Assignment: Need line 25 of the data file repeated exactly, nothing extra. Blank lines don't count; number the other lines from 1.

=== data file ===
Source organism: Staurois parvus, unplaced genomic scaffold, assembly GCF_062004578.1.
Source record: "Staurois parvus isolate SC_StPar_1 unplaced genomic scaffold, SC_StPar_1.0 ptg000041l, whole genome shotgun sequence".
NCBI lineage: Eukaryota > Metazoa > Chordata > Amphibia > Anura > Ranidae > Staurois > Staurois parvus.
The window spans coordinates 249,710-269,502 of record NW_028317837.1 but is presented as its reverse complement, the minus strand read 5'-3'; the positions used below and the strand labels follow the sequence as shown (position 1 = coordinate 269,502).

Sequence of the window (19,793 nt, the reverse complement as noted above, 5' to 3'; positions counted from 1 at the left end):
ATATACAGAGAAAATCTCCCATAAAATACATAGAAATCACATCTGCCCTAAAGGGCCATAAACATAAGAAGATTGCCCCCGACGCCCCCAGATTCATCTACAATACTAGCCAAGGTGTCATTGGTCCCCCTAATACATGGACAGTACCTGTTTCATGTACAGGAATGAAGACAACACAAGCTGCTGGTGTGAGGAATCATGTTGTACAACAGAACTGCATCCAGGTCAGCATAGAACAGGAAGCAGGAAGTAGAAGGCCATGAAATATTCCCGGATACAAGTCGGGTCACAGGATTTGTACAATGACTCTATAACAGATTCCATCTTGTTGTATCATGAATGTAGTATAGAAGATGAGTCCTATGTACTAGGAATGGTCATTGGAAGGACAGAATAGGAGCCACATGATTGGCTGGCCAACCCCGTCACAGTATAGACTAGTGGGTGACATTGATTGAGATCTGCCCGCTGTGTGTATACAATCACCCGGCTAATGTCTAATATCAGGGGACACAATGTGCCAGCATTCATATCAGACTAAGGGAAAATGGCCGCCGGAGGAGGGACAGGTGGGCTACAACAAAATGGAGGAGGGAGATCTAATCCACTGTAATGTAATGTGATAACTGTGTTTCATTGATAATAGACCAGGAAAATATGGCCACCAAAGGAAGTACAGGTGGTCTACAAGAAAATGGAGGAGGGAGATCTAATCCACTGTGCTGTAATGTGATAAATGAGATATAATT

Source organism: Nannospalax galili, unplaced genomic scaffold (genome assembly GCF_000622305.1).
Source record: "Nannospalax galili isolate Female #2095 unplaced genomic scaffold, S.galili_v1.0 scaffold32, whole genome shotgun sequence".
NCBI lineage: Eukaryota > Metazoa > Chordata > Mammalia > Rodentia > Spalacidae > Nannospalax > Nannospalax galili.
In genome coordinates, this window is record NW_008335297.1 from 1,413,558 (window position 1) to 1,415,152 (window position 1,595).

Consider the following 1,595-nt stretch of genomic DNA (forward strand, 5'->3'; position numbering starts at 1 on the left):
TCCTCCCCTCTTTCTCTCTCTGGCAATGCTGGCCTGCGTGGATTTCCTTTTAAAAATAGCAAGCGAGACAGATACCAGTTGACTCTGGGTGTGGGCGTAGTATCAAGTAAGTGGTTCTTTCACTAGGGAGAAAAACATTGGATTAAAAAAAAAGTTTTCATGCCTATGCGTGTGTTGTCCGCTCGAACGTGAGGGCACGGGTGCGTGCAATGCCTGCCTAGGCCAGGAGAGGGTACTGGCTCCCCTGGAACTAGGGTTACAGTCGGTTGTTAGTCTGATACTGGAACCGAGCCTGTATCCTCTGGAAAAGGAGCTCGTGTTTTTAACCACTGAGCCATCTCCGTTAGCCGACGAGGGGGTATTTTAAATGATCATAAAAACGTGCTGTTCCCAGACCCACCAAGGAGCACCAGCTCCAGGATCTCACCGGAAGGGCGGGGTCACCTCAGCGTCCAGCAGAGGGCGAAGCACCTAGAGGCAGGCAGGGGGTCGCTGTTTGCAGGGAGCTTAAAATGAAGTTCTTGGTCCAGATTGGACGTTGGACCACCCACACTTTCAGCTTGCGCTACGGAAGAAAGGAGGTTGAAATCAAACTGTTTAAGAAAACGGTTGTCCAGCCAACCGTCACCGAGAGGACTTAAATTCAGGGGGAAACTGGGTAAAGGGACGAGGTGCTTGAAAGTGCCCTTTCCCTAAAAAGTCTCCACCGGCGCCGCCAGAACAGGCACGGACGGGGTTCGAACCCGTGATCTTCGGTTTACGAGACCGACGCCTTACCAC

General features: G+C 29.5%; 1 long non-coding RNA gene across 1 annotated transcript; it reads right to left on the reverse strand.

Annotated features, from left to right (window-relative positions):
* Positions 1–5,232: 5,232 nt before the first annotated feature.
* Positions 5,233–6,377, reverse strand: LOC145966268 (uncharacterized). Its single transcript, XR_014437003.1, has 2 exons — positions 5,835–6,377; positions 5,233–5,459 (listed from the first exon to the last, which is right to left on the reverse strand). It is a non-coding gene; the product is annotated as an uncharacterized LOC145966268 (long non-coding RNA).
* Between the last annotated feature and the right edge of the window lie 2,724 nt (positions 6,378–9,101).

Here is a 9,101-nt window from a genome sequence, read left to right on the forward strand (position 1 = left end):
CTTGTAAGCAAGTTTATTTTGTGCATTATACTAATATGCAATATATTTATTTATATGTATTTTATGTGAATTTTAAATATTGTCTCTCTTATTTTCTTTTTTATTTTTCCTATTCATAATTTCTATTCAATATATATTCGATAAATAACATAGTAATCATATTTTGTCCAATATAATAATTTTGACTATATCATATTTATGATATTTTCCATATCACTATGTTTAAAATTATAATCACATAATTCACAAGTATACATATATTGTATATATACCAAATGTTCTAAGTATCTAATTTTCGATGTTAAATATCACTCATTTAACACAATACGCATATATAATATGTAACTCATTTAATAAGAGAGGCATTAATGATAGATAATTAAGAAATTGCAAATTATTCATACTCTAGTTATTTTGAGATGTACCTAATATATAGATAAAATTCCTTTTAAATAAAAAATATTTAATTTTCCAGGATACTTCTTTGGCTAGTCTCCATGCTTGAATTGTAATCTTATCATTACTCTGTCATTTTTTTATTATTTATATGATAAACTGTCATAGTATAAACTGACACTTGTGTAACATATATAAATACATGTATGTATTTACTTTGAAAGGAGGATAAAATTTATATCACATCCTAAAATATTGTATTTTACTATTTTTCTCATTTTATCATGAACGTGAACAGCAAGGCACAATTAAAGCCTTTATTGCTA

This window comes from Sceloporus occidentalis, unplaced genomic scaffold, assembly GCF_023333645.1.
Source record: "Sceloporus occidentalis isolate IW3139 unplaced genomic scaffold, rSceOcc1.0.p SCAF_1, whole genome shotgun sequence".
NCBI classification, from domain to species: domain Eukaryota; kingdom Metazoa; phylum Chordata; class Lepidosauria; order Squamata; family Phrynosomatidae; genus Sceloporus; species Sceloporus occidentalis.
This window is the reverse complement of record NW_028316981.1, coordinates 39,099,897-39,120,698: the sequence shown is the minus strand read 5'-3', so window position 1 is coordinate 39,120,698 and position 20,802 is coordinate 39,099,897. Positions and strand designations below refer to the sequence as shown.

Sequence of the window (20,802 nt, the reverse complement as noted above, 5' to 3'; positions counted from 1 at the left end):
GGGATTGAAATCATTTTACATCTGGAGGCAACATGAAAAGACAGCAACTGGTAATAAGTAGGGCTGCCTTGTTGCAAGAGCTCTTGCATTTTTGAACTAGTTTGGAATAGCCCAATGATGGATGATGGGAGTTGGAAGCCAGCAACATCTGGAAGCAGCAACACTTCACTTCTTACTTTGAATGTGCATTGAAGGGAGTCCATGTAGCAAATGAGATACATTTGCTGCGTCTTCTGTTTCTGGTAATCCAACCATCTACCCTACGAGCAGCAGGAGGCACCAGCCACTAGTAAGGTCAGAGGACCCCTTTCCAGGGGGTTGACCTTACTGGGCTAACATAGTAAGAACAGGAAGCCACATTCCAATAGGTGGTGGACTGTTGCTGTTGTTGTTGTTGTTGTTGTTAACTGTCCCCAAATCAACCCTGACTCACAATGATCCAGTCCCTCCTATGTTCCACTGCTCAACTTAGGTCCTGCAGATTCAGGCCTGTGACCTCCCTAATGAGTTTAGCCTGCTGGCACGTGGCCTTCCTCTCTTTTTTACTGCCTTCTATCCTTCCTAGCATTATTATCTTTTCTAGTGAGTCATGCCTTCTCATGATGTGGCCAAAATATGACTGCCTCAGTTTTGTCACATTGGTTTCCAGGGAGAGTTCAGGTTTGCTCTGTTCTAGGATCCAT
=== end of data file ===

GGGATTGAAATCATTTTACATCTGGAGGCAACATGAAAAGACAGCAACTGGTAATAAGTAGGGCTGCCTTGTTGCAAGAGCTCTTGCATTTTTGAACTAGTTTGGAATAGCCCAATGATGGATGATGGGAGTTGGAAGCCAGCAACATCTGGAAGCAGCAACACTTCACTTCTTACTTTGAATGTGCATTGAAGGGAGTCCATGTAGCAAATGAGATACATTTGCTGCGTCTTCTGTTTCTGGTAATCCAACCATCTACCCTACGAGCAGCAGGAGGCACCAGCCACTAGTAAGGTCAGAGGACCCCTTTCCAGGGGGTTGACCTTACTGGGCTAACATAGTAAGAACAGGAAGCCACATTCCAATAGGTGGTGGACTGTTGCTGTTGTTGTTGTTGTTGTTGTTAACTGTCCCCAAATCAACCCTGACTCACAATGATCCAGTCCCTCCTATGTTCCACTGCTCAACTTAGGTCCTGCAGATTCAGGCCTGTGACCTCCCTAATGAGTTTAGCCTGCTGGCACGTGGCCTTCCTCTCTTTTTTACTGCCTTCTATCCTTCCTAGCATTATTATCTTTTCTAGTGAGTCATGCCTTCTCATGATGTGGCCAAAATATGACTGCCTCAGTTTTGTCACATTGGTTTCCAGGGAGAGTTCAGGTTTGCTCTGTTCTAGGATCCAT